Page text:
He said this is just as the agency is set to give a maximum of $25 million each to shipowners to purchase ships to provide the 350 million jobs that abound in the blue economy
This is part of stakeholders’ call for more investment in the blue economy to navigate the economic threat posed by the global phasing out of crude oil during the University of Lagos (UNILAG) Institute of Maritime Studies’ maiden yearly lecture held in Lagos.
The theme was, ‘From Crude to Blue – Nigeria’s Blue Economy: The Imperative of Maritime Domain Awareness and Good Governance’.
Jamoh said the world is working hard to phase out the fossil fuel industry due to the environmental and health impact, thereby putting Nigeria’s crude under a very serious economic threat.
Jamoh said currently, Nigerian National Petroleum Companies (NNPC) have expressed interest in taking part in the funding of ships that would be acquired by indigenous shipowners using the soon-to-be disbursed CVFF.
He said to achieve this, NNPC offered to provide nine percent out of the 15 percent funding to be provided by shipowners as specified in the guidelines for the disbursement of the fund, to enable them to buy new ships.
Jamoh further listed some of the assets the country had that would ensure the utilization of the blue economy including 853 km coastal line, 8573 km inland waterways, six-port complexes, 21 oil terminals, over 10 jetties, 200 nautical miles of exclusive zones, 200 million population, all consumers and others.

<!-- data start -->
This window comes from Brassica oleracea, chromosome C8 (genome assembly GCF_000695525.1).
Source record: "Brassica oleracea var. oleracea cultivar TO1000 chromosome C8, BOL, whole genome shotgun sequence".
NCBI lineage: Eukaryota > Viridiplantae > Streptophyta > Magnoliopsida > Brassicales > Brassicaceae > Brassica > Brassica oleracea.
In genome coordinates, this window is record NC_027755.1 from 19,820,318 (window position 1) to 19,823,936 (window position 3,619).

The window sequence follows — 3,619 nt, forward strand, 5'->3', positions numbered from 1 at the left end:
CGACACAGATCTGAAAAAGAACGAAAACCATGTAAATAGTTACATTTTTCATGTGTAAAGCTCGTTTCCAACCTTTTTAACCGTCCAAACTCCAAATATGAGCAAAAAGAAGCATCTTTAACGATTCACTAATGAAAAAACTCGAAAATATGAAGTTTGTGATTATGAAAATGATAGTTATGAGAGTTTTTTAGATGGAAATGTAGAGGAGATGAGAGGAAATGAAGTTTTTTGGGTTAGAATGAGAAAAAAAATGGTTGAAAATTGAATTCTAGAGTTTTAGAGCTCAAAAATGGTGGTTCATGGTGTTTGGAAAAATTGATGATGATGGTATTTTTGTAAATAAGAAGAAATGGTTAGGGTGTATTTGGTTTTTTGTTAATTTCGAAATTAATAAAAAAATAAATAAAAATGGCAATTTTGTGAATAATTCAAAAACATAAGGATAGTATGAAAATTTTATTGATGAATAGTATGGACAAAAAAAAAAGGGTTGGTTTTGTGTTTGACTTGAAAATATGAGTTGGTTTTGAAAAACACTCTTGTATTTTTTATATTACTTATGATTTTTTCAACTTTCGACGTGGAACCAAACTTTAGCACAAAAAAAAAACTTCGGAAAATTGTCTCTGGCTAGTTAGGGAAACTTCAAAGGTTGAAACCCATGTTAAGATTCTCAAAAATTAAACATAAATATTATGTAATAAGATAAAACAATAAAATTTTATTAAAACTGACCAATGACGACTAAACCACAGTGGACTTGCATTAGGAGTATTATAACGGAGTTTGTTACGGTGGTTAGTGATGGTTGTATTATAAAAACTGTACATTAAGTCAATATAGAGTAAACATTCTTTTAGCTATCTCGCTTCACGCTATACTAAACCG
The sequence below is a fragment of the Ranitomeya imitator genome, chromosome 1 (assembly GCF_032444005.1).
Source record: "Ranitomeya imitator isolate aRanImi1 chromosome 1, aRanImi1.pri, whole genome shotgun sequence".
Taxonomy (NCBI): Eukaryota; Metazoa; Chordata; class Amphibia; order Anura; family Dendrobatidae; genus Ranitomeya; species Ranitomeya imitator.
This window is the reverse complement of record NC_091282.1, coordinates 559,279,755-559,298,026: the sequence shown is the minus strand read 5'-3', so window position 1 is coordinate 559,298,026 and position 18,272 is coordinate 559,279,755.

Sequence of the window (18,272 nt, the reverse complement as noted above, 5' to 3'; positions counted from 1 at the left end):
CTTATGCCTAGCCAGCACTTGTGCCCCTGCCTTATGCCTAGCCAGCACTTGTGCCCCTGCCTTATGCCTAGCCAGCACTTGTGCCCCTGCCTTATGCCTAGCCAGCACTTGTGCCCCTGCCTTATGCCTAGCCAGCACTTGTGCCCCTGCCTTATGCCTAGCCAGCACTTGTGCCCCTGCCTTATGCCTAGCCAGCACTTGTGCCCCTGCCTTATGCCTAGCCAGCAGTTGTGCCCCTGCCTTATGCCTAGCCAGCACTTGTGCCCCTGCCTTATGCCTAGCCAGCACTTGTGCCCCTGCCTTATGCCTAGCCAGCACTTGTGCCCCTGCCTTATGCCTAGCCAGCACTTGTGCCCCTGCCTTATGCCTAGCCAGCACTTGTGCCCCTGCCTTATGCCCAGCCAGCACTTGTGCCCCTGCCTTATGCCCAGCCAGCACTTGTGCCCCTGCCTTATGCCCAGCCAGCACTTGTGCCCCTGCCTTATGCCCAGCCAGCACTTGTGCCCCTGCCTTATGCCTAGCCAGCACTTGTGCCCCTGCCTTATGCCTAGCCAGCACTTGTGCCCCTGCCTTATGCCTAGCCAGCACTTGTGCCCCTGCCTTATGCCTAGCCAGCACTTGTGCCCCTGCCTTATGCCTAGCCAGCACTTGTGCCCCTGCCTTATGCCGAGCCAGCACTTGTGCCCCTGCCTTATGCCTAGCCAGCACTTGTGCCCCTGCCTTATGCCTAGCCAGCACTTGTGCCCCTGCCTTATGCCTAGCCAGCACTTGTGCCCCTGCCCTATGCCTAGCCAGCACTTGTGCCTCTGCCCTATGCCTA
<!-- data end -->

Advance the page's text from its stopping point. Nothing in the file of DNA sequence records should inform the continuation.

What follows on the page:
The NIMASA boss said the blue economy provides an economic growth of $2.5 trillion per year, which encompasses all economic activities associated with the oceans, seas, harbors, coastal zones, inland water, rivers, and lakes among others.
According to him, opportunities in the blue economy that should be invested in include cargo operations, stevedoring services, warehousing/bonded terminals, haulage, shipbuilding, repairs brokerage, handling/management, cargo surveying, tank farms, packaging, marine insurance, and bunkering services among others.
Others are fisheries, aquaculture, renewal energy, tourism, climate change, waste management, port development, logistics, and others.
Vice-Chancellor, of the University of Lagos, Prof. Folasade Ogunsola, said the maritime industry is key to the economy as bulk goods are moved mainly through the seaports.
She commended the NIMASA boss on the blue economy initiative, believing that the country would be better off economically and sustainably if everyone focuses more on the sea.
Ogunsola solicited partnerships on maritime interests, especially as regards boat building on the campus, where students can be part of teams from concept design to launching.
She commended NIMASA for the establishment of the Institute of Maritime Studies (IMS) in UNILAG to address the chronic shortage of personnel in the country’s maritime space.